Alternatively, blood-derived cell or tissue-based products that fall under the category of 351 are determined as such either because they are more than minimally manipulated, or they are used for non-homologous treatments.
Regenerative medicine companies must bring these products through a substantially more laborious, time-intensive and expensive biologics license application (BLA) process to be approved by FDA. This typically requires two randomized clinical trials to demonstrate effectiveness on a superiority endpoint and reproducibility at the time of approval.
Ultimately, regenerative products that have undergone this “highest” level of rigor have the most value in the marketplace. Understandably, this more rigorous regulatory process inspires more confidence from stakeholders who are making decisions of what therapeutics to work with and to approve coverage for. Traditional medical device companies will be challenged in the future if they try to make regenerative medicine claims or command premium pricing for products that are cleared via 510(k) or 361 pathways.
The Growing Influence of Hospital Value Analysis Committees
One of the key drivers of the move to more rigor in the development of devices and therapeutics is the expanding role of hospital value analysis committees. In the past, simply getting physician support could be enough to get a device purchased. Today, with an increased focus on cost savings and products that can help reduce stays and readmission rates, hospital VACs are having an outsized impact on purchasing decisions.
Not surprisingly, clinical data forms the cornerstone of hospital value analysis programs. Companies presenting their products to these analytical and outcome-focused committees will need to demonstrate a strong clinical benefit and be able to point to independent research to support the benefit being claimed. This trend obviously bodes poorly for those products that take a less clinically rigorous path to the marketplace.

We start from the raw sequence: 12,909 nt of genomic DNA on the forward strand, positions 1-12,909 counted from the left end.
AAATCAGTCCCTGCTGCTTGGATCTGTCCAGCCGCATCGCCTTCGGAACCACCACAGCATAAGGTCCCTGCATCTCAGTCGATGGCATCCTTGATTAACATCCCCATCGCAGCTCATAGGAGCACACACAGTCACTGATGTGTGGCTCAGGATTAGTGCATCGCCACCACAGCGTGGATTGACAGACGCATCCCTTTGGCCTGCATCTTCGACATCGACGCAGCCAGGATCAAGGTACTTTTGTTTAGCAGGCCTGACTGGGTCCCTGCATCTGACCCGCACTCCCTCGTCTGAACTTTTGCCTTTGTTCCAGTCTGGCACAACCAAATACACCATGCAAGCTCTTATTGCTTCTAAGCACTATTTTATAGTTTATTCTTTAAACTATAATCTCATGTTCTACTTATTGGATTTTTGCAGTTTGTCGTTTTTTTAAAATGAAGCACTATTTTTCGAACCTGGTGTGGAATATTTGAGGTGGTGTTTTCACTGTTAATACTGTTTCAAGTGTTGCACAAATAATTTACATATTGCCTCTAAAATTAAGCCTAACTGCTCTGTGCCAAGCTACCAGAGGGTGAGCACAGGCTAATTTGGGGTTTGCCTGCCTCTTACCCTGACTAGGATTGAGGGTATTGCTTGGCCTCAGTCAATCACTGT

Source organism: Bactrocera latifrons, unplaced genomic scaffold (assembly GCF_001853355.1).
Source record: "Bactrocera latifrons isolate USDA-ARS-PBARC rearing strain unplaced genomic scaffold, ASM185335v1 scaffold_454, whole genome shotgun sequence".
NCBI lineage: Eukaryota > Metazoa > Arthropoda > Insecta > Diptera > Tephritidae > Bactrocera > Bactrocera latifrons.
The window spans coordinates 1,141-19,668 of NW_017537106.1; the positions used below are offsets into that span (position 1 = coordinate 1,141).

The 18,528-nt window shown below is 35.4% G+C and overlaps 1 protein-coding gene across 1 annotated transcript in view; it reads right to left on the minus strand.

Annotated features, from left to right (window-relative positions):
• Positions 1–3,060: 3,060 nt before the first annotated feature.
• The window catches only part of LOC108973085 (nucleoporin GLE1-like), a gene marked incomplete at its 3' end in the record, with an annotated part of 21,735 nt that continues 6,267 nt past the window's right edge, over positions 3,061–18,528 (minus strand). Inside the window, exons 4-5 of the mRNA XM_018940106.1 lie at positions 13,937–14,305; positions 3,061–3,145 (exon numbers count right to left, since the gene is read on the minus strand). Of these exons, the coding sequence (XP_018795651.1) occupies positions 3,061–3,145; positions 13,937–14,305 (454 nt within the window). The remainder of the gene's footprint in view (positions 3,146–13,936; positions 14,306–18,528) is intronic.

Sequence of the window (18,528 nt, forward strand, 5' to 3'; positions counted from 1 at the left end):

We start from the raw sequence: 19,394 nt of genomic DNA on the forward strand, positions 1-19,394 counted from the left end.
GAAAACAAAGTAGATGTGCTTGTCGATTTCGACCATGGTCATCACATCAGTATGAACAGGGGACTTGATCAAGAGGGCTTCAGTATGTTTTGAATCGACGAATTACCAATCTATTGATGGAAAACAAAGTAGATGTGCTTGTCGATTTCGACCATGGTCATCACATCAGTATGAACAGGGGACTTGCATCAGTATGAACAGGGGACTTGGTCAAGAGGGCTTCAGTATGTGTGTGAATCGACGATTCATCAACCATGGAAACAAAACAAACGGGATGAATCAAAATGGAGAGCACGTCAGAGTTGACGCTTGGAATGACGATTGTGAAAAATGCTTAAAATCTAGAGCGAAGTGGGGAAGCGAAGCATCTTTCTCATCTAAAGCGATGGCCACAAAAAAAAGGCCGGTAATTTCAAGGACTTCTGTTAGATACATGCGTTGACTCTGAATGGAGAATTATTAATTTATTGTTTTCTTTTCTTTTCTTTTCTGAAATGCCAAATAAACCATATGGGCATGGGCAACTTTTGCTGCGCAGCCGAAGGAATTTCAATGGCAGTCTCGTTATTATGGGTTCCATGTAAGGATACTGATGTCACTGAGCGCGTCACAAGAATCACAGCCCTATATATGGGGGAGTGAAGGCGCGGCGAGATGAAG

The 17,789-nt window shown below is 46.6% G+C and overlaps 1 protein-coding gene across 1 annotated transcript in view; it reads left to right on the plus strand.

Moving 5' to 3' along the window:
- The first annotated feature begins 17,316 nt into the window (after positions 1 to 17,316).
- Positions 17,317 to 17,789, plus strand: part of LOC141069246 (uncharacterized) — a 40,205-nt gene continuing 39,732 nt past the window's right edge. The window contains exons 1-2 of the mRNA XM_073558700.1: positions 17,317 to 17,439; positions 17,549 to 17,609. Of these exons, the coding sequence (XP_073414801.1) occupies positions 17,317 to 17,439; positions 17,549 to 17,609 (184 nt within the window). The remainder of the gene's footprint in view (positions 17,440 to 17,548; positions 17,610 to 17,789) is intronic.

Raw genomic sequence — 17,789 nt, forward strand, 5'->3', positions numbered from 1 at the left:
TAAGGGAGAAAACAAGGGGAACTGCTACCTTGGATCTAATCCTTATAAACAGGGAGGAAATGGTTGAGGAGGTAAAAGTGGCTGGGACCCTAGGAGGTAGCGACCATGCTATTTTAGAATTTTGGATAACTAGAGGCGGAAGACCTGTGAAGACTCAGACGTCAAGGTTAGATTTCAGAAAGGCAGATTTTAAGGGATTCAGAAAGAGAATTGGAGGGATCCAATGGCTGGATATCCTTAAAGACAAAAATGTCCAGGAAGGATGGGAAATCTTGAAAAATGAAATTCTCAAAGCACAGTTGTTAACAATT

Importantly, without the approval and strong validation from these multiple stakeholders - physicians, patients, and payers - companies introducing their devices into the treatment landscape can be met with skepticism.
Building Commercial and Market Value
When a therapeutic company takes their product to market through the demanding BLA process, for instance, or undertakes extensive additional studies, they prove to stakeholders their commitment to quality, safety, and efficacy. Products that are supported by multiple, well-designed randomized clinical studies can demonstrate that their technology is superior to the standard of care, and hence, be valued higher in the marketplace.
Companies pursuing the faster, less rigorous route may indeed have a therapeutic with great potential, however, they could be disadvantaged when trying to communicate that their technology provides a benefit or is demonstrably superior to a technology it is meant to replace. Since these products would be deemed to be “substantially equivalent” as part of the 510(k) clearance process, or in the case of 361’s, have little or no clinical data to with which to determine benefit, what could be their superiority?
The 510(k) regulatory process has and will continue to produce many great technologies that benefit patients, but it will increasingly become a difficult commercial pathway for technologies that claim a regenerative and/or therapeutic effect. The challenge for medical device and regenerative medicine therapy companies will be to invest the significant time and funding for the more appropriate and, ultimately, more commercially valuable pathway.
By making a commitment to a more rigorous approach, the quality, safety, and effectiveness of patient treatment options can improve significantly, which is what every company and stakeholder alike should be prioritizing.